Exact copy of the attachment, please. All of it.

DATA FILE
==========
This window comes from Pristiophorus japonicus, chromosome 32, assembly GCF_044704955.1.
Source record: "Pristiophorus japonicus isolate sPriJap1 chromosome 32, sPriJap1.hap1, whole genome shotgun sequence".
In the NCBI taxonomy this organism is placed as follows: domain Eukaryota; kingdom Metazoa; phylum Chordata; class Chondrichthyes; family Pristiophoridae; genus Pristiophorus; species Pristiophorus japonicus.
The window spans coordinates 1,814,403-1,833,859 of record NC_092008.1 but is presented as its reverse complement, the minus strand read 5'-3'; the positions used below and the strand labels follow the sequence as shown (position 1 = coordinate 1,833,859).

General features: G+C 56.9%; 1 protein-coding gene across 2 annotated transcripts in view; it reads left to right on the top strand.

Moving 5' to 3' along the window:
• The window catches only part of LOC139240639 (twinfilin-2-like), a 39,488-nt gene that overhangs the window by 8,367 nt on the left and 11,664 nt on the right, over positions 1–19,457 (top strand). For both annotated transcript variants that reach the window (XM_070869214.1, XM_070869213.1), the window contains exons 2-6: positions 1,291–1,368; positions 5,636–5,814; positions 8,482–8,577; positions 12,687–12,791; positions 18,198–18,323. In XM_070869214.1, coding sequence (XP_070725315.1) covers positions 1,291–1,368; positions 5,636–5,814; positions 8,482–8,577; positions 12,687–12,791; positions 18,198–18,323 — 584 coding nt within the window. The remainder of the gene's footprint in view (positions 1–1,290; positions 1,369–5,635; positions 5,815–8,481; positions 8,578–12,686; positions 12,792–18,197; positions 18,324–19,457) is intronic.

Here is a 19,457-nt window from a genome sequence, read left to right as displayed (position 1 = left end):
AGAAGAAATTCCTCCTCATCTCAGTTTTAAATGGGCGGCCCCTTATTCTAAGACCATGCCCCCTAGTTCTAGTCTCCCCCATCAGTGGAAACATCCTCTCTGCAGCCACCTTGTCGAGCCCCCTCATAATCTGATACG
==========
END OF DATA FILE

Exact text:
This window comes from Pristiophorus japonicus, chromosome 32, assembly GCF_044704955.1.
Source record: "Pristiophorus japonicus isolate sPriJap1 chromosome 32, sPriJap1.hap1, whole genome shotgun sequence".
In the NCBI taxonomy this organism is placed as follows: domain Eukaryota; kingdom Metazoa; phylum Chordata; class Chondrichthyes; family Pristiophoridae; genus Pristiophorus; species Pristiophorus japonicus.
The window spans coordinates 1,814,403-1,833,859 of record NC_092008.1 but is presented as its reverse complement, the minus strand read 5'-3'; the positions used below and the strand labels follow the sequence as shown (position 1 = coordinate 1,833,859).

General features: G+C 56.9%; 1 protein-coding gene across 2 annotated transcripts in view; it reads left to right on the top strand.

Moving 5' to 3' along the window:
• The window catches only part of LOC139240639 (twinfilin-2-like), a 39,488-nt gene that overhangs the window by 8,367 nt on the left and 11,664 nt on the right, over positions 1–19,457 (top strand). For both annotated transcript variants that reach the window (XM_070869214.1, XM_070869213.1), the window contains exons 2-6: positions 1,291–1,368; positions 5,636–5,814; positions 8,482–8,577; positions 12,687–12,791; positions 18,198–18,323. In XM_070869214.1, coding sequence (XP_070725315.1) covers positions 1,291–1,368; positions 5,636–5,814; positions 8,482–8,577; positions 12,687–12,791; positions 18,198–18,323 — 584 coding nt within the window. The remainder of the gene's footprint in view (positions 1–1,290; positions 1,369–5,635; positions 5,815–8,481; positions 8,578–12,686; positions 12,792–18,197; positions 18,324–19,457) is intronic.

Here is a 19,457-nt window from a genome sequence, read left to right as displayed (position 1 = left end):
AGAAGAAATTCCTCCTCATCTCAGTTTTAAATGGGCGGCCCCTTATTCTAAGACCATGCCCCCTAGTTCTAGTCTCCCCCATCAGTGGAAACATCCTCTCTGCAGCCACCTTGTCGAGCCCCCTCATAATCTGATACG